On the other hand, Yoweri Museveni, his counterpart, took issue with his assertion that, given Europe’s current energy crisis, Africa should be permitted to continue using fossil fuels to meet development needs and lift its people out of poverty. President Museveni told the public this year that although Europeans advise Africans to switch from fossil fuels to renewable energy sources like solar and wind power, they are already tearing down wind farms to create room for open-pit coal mining.

Exploiting oil from the Albertine region and pipelining it to the coast through Tanzania has proven difficult for Uganda. The project was asked to be halted by the European Parliament, which claimed that the pipeline would seriously harm the local population and ecology. According to the President, alternative energy sources are unreliable and would cause unemployment by denying millions of Africans access to electricity for their companies.

On his part, President Cyril Ramaphosa agrees with President Ruto’s remarks. He believes South Africa must move quickly and ambitiously to reduce greenhouse gas emissions and transition to a low-carbon economy. The state president notes that several of his peers’ nations have already started phasing out fossil fuels. He says, however, that a transition can only be effective if widespread support for an equitable transition takes everyone to net zero.

According to an article he wrote for the Financial Times, the requirements of workers and communities in industries and regions that such a shift would harm must be carefully considered. To ensure that workers are the primary beneficiaries of our transition to a greener future, organised labour, businesses, and the government must implement reskilling programmes, employment, compensation for lost livelihoods, and other forms of support.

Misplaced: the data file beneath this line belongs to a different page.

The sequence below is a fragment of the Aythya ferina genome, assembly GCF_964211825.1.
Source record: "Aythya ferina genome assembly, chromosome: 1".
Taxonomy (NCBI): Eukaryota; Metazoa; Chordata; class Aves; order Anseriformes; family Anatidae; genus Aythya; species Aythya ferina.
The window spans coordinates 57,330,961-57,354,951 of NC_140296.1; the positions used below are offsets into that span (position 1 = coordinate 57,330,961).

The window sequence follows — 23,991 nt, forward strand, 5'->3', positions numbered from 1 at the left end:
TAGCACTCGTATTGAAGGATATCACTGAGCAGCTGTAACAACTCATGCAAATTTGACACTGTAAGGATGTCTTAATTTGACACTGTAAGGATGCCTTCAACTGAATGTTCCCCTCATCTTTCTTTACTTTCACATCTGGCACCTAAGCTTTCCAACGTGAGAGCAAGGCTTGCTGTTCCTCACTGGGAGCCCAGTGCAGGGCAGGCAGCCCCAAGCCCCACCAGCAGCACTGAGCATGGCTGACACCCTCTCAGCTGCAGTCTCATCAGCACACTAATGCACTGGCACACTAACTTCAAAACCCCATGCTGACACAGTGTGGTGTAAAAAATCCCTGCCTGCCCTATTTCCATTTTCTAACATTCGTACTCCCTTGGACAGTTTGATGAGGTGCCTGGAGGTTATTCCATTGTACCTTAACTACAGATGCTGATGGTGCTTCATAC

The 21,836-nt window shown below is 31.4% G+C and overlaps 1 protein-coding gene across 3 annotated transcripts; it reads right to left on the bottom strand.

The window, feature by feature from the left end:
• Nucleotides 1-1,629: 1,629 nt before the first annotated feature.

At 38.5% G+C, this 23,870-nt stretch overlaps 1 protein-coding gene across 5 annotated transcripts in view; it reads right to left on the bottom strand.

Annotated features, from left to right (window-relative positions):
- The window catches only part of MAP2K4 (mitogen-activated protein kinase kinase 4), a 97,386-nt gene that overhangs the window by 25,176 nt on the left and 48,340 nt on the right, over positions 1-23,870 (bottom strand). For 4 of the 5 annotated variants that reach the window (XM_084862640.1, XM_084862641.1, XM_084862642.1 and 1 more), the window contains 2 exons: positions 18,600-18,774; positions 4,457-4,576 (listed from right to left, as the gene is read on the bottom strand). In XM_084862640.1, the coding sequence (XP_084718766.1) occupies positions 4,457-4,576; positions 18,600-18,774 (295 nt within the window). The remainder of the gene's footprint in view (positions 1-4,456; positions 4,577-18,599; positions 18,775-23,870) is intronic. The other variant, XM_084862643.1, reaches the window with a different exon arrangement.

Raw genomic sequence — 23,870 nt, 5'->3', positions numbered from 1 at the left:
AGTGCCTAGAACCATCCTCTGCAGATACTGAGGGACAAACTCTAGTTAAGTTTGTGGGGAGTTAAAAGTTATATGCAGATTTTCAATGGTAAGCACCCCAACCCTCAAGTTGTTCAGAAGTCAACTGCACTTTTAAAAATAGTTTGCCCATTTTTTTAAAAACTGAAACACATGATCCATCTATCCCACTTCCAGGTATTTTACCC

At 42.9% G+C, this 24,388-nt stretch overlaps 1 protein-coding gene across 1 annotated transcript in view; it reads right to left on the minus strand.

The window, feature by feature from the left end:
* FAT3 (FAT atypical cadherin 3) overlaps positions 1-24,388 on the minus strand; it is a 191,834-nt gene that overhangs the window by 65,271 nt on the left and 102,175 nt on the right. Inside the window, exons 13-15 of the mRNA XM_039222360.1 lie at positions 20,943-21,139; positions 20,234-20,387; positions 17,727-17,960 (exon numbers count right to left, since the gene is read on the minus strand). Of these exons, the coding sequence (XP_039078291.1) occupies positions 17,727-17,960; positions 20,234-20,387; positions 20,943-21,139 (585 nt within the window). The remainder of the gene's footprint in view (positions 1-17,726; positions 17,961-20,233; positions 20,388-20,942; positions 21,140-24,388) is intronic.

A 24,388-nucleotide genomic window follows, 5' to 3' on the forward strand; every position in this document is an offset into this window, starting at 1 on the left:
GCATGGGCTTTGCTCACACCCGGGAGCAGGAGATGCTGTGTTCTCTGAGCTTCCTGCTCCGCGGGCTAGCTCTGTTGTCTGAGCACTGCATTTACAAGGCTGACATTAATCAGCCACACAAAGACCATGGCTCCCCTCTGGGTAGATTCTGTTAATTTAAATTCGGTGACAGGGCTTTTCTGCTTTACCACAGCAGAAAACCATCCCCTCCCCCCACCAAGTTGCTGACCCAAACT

However, Sultan Al Jaber, the President of Cop28, has stated that “no science” supports the idea that fossil fuels must be phased out to keep global warming to 1.5C, according to a Guardian report. Al Jaber added that sustainable growth would not be possible if fossil fuels were phased out “unless you want to take the world back into caves.” Scientists described the remarks as “extremely concerning” and “verging on climate denial,” noting that they contradicted UN Secretary-General António Guterres’ stance.

Based on these and numerous other perspectives from African leaders, this debate about whether or not the continent can exist without fossil fuels requires a rigorous examination. There has been an impact on fossil fuels since independence. This has allowed the continent to use it for several programs. For example, it powers innumerable daily activities and is utilised to make millions of items. The National Academies of Sciences further agree with this statement.

And that is why determining if the African economy can function without fossil fuels will be challenging. Guided by the President’s recent statements on COP 28, there seems to be a huge test.

Meanwhile, a new analysis of the energy generation environment in Africa analyses the pipeline of over 2,500 planned power plants and their prospects of successful commissioning using cutting-edge machine-learning techniques.

According to the report, although this varies by region, the proportion of Africa’s electricity output from non-hydro renewables is expected to stay below 10% in 2030. Others argue that Africa may thrive without fossil fuels, but it may take some time to do away with them, as the continent requires time to learn new things or phase out old cultures. But it will be essential to take a step back and consider if Africa can survive without relying on fossil fuels.


This will include taking a step back and reevaluating how to proceed. It might also necessitate working together, particularly with the leaders with the authority to make specific choices. The ball is currently in the hands of the African countries while they wait for feedback.